I used to spend so much time reading this site & taking it to heart, and then I realized how much the comments are curated and it kind of killed it for me. It seems like the only comments that go up are “OMG I love you guyyzzz!!!” After a while it made it impossible to read, and the fact the first time I come back to the site, telling myself to get over that nagging “big brother is watching” vibe and enjoy the writing, y’all are still patting your own backs for censorship…its really funny and sad. Its strange such a good site can be so insecure. I don’t think blog writers should troll their comment section. You should provoke thoughts, not police them.

    Friday, November 12, 2010 at 2:19 pm | Permalink
  24. Sady wrote:

    @Lilster: Dude, it’s our space. If negativity impedes productivity — which it really, demonstrably does and has — then we have every right to make this space safer for ourselves. That said: Go back and look at how many comments calling me names or accusing me of things I have personally clicked “approve” on, and then tell me how much I love to censor people. Here’s a hint: I had to click a button approving your comment before it could show up. I had a choice there. I didn’t owe you the button-click. AND YET!

    Friday, November 12, 2010 at 3:25 pm | Permalink
  25. Garland Grey wrote:

    @Lilster: WOOHOO! My first opportunity to used my prefabricated comment moderation policy:

    “Just because you swoop on in from the recesses of the Internet, without seeing the intense level of internal debate and contention we are wracked with, to tell us all we’ve done is set up a little area where we can be right all the time doesn’t mean your opinion is valid.”

    Quite right, past tense me! Additionally, complaining about some nebulous form of censorship without making specific critiques reads to me as “I wanted to say something offensive, but it doesn’t look like you’d put up with that, so WHIIIIIIIIIIINE.” If you have a problem with the specifics OF the policy, I’d love to hear them, but complaining that there IS a policy is essentially saying that all of the points contained therein aren’t valid. Ya know?

    Friday, November 12, 2010 at 4:43 pm | Permalink
  26. Lilster wrote:

    I don’t have anything offensive to say. I used to read this site several times a day all the time, sent it to all my friends male and female, and was all about it. Its just the lack of dissenting comments weirds me out. Knowing that even recipe blogs have vicious, negative comments, it makes the space you’ve created positive in an unsettling way, like a photo-shopped cover where the head and the body are slightly mismatched. Personally, I know I’ve written comments that were not negative or flame-warsy, and never saw the light of day, so I ask myself, if my innocuous comments didn’t make it up, what else isn’t going up? And the fact that my last comment going up was a boon when it was entirely civil and in Mr. Grey’s words “nebulous” only reinforces that impression. you’re going to do what you do, you have a great skill & writing prowess, I’d be all over a book you wrote, but I can’t handle the blog. Too much energy going into replies and comments. And feel free to tell me to run my own blog and I can call the shots when I get my own domain etc. etc. Fine. You don’t have to post this comment and I won’t be surprised if it doesn’t go up. Just have enough faith in your readers that a critical/negative/dissenting voice doesn’t lessen your impact. It actually makes you look like the bigger lady.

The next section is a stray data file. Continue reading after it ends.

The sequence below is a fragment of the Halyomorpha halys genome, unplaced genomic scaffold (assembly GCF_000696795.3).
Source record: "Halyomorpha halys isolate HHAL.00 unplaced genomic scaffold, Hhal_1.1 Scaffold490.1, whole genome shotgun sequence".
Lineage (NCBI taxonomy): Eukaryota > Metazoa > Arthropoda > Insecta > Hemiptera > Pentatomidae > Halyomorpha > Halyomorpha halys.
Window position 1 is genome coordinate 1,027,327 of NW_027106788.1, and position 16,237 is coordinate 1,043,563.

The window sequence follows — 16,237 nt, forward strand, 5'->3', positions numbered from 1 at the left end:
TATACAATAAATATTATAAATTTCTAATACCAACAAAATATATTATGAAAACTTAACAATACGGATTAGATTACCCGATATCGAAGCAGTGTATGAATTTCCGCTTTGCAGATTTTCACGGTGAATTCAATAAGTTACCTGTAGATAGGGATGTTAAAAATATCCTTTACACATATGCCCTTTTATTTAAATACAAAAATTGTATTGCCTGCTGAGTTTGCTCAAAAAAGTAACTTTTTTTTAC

Saturday, November 13, 2010 at 11:52 am | Permalink
  27. Sady wrote:

    @Lilster: Actually, we don’t get as many shitty misogynist comments as we used to, I think just because we have a reputation for raking those dudes over the coals. When somebody’s mean to one of the guest posters, I don’t publish the comments, because I want them to have a positive experience here. Your comments may not have gone up because they contained certain trigger words that tend to get people yelling at each other, which I try to avoid, because it’s a headache. But I do publish pretty much everything negative that anyone says about me, for the record. The thing is: People get yelled at in comment sections. People take those things personally. (I sure do!) People have been reduced to tears by comments about them in the past. And what happens then is that they stop posting. I definitely know that it’s harder for me to pitch places and to write for those places if I know I’m going to get raked over the coals by the commenters. I value the people who contribute to this space enough that I don’t want them to burn out or to be afraid of posting here. I want to preserve a space where they can thrive. If you posted here, you would receive the same consideration. But if your problem is that there aren’t ENOUGH people saying negative things to me, I’m really not sure what to tell you. I’m sorry people are nice more often than they’re mean? I guess?

    Saturday, November 13, 2010 at 2:37 pm | Permalink
  28. Other Becky wrote:

    When it comes to feminist blogs, I ONLY read ones with heavily moderated comment sections. For an example of what happens when it’s not moderated, check the epic “Fat Princess” threads at Shakesville, [TW], or [Biggest TW in the whole fucking world] — be sure to read all the way down. If you still haven’t vomited yet, try the sequel [TW above still applies],

    That’s why they moderate here. That’s why I don’t read feminist blogs with unmoderated comments.

    Wednesday, November 17, 2010 at 11:19 am | Permalink